2013 – Album Of The Year

(This post was originally published on 06/01/2014 on a previous blog.)

2013 started off as a dark year for music, with one of my favourite musical artists being revealed as a rather unsavoury character, and then one of the best bands of the past decade (My Chemical Romance) bidding us farewell. But quickly the musical forecast brightened up and so here are my favourite releases of 2013

Honourable mentions:

Before we get on to the top 5 list here are some albums that, whilst good, didn’t quite make it to the best of the year:

Paramore – Paramore

Billie Joe and Norah Jones – Foreverly

Placebo – Loud Like Love

Brian Altano – Misanthrope

Eminem – The Marshall Mathers LP 2

And now on to the list:

5: Enter Shikari, The Bootleg Sessions; Volume 3.

Okay, so whilst this isn’t technically a full album it is one of the best musical releases of the year. The ep consists of a Selection of three tracks that are considered the warm up to Shikaris’ fourth album. The tracks vary in style from a short sharp electro-punk song about a public hanging to a heavy hardcore song questioning the reality of modern life.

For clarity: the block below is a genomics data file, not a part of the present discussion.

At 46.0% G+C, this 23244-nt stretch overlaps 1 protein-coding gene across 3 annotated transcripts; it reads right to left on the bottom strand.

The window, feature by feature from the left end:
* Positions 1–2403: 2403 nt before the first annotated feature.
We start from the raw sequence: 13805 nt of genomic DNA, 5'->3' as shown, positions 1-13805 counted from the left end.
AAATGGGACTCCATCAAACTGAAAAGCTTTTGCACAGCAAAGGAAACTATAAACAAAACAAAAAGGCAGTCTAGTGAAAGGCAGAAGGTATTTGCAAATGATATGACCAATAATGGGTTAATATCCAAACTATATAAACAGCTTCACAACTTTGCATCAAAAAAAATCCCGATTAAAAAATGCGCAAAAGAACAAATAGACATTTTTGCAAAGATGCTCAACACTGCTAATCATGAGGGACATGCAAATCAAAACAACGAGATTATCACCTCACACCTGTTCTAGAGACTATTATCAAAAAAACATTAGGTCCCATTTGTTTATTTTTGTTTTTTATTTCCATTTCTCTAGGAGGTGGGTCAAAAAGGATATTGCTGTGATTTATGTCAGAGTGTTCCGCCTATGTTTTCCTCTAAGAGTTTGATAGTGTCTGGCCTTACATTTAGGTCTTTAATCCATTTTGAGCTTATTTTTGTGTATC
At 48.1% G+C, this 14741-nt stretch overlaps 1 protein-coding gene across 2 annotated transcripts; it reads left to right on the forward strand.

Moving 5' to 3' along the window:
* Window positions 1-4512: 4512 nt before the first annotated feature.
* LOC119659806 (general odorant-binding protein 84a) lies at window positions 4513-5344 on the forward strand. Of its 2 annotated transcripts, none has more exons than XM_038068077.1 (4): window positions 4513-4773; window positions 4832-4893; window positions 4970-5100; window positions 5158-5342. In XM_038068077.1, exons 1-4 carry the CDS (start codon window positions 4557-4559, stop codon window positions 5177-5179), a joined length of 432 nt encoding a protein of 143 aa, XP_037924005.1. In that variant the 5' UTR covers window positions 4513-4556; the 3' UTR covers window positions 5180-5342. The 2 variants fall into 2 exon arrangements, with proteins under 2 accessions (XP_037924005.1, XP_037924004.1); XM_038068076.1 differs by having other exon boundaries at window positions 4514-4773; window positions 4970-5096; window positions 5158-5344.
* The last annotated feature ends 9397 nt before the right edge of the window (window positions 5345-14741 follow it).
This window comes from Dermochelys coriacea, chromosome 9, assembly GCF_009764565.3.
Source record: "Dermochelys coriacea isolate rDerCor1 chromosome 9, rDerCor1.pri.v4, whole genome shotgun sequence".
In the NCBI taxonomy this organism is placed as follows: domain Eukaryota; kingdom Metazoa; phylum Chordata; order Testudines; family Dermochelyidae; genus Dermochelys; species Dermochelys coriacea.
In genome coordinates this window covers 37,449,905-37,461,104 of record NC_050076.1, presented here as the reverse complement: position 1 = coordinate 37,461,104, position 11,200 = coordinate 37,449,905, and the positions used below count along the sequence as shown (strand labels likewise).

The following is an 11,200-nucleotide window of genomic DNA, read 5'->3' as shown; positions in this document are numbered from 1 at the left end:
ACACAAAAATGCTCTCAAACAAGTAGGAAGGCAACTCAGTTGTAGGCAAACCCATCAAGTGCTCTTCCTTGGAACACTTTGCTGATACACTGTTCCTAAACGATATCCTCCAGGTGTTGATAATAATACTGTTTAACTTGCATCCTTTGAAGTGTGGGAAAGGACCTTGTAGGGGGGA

Whilst Enter Shikari are known for playing with their sound a fair amount this ep resembles, very much, a coming together of their first album (take to the skies) and their latest full release (a flash flood of colour) and from the sounds of it those two albums work very well together. in fact the ep does a perfect job in making me excited to hear what Shikari release for their fourth record.

The ep was released in stages throughout the year rather than all at once and this meant that at times when the music scene was getting a little boring, along came an injection of Rou Reynolds and co, so whilst the release is far from a full album it is easily one of the most memorable things to come out of 2013 as it was always a surprise and far from filler.

Shikari have not released a bad album yet in their career and I have high hopes for their next effort, so to receive even a short tease of what we might expect is a high point to me.


4: The Fratellis, We Need Medicine